Week 4 - Getting Active
Why movement is important before surgery
Keeping active while you are waiting for a joint replacement is a great way to prepare yourself for a successful recovery from surgery. Regular movement will help strengthen the muscles that support the joint and it keep the joint itself more flexible. Flexible joints and strong muscles are better able to accept the new joint. Research shows us that people who are active leading up to surgery have shorter hospital stays and have a quicker and less painful recovery following surgery. This means the outcome from surgery is better and you’re more likely to get back to doing the things you like sooner.
Keeping active is a great way to maintain good health. Any activity that gets you breathing more quickly, and your heart beating faster helps to improve the way your heart and lungs work. It is important that your health does not decline while waiting for surgery, so you are better able to handle the physical demands of the procedure and the recovery period.
Keeping active can also help you maintain a healthy weight. This helps to ease the load going through the joint which can reduce joint pain and improve mobility. Keeping active is also a great way to relieve stress, improve mood, and boost energy levels and confidence, which can be important while you’re waiting for surgery.
It is difficult to be active when you have joint pain, but inactivity can lead to the joint becoming more stiff and painful which makes it harder to be active. Many people spend 7 hours or more inactive, so it is important to break up any long periods of time sitting with movement. We know it can be hard to take the first step but if your symptoms allow you to move your joint it is worth giving it ago even if you are having to limit the range of motion of the joint.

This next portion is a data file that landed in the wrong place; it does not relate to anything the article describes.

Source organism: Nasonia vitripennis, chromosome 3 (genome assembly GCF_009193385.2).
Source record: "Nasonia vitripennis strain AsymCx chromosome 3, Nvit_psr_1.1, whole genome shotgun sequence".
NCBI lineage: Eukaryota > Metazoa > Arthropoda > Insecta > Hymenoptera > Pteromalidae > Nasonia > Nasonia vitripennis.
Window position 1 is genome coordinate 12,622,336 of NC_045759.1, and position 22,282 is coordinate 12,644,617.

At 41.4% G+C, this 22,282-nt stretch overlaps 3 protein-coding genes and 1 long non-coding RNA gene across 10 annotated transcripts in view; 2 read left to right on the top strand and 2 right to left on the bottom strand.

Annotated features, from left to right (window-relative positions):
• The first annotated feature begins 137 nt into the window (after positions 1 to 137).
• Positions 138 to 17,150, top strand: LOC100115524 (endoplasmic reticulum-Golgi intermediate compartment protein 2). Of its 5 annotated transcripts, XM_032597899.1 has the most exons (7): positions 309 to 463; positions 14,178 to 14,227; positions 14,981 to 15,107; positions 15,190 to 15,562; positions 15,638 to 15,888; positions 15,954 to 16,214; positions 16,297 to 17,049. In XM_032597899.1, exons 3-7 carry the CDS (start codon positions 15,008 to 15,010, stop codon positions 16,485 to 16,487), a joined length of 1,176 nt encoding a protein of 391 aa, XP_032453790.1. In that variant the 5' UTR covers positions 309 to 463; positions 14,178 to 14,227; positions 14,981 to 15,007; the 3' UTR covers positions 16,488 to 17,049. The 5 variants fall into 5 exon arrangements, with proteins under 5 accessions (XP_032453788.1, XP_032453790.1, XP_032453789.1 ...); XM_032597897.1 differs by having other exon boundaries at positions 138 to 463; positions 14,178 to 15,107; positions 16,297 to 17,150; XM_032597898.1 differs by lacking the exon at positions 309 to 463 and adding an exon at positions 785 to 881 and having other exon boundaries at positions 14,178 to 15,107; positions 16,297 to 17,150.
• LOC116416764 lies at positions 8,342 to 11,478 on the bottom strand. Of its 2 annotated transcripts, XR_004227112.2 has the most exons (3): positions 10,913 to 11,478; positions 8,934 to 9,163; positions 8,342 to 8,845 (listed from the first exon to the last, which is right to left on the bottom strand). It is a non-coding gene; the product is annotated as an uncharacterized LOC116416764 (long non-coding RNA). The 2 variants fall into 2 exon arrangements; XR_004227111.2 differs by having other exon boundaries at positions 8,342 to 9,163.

It is recommended that you aim to do 150 minutes of activity that makes you slightly short of breath each week. You can break up the activity throughout the week, so it is more manageable. This may seem daunting at first, so start slowly and gradually build up over time.
Many things you do in daily life will probably count towards activity you do each week. Like, walking to the local shops or doing housework and gardening. However, you may choose to do more structured activities like going for a walk or following an exercise session you can do at home. Whatever you choose to do to be active, ensure they are activities you enjoy and are right for you to help you keep on track.
Keeping active will be difficult. It is better to do a little bit each day than overdo it one day and need to completely rest the next. If you can’t do the activity you intended, come back to it when you feel ready and do as much as you feel you can and what your symptoms will allow. Keep an eye on how your body feels. If pain lingers from an activity, make it easier next time.
You may not be able to do everything you did in the past. Explore new activities until you find what you like. If an activity feels like a chore, it will be much harder to keep doing it, but if it’s something you enjoy, you may look forward to it instead. If you are struggling to be active, there may be times you could be active while doing other things, like watching television. Including activities in your everyday life can distract from the pain from movement and help it feel less like a chore.
Involving family and friends can be really beneficial. There will be times when you really feel like you do not want to move. Inviting a family or friends can help motivate you to go out when it is difficult. Also, doing activities with company is more enjoyable and you’ll be more likely to continue doing it. They will be happy to support you knowing how beneficial it is to you and how hard it can be.
Try to make some activities apart of your daily routine to help develop a habit of movement. You might find it useful using the Active Wait Activity Tracker to record and schedule your activities.
Dealing with Difficult Days
Try not to be hard on yourself on difficult days. Some days will not be as good as others, and it is okay if something isn’t as it should be. Your condition can be changeable, so don’t let this make you feel defeated or disappointed. Even doing a small amount of movement on bad days can make such a difference and is something to be proud of. It is important not to lose motivation. Try not to worry about when difficult days happen and just think tomorrows a new day to try again. It’s a difficult thing to do. Every little bit helps so give yourself credit for even the smallest victories.
Your weekly exercises
Click the links below to see this week's exercises. You will need to do just one level. Start on the foundation level, and if you find it easy click on the intermediate and advanced exercises for a more difficult version.